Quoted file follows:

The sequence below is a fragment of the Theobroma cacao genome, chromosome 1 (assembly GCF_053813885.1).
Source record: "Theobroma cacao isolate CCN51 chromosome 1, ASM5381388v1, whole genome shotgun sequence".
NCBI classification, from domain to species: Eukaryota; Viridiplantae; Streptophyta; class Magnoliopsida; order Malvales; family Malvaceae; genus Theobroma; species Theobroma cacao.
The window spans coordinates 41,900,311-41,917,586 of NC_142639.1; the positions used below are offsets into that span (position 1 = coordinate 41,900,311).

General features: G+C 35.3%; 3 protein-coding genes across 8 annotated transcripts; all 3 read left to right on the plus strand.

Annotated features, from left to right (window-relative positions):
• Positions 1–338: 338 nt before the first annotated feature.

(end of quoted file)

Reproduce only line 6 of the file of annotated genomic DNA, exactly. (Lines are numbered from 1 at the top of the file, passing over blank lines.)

Annotated features, from left to right (window-relative positions):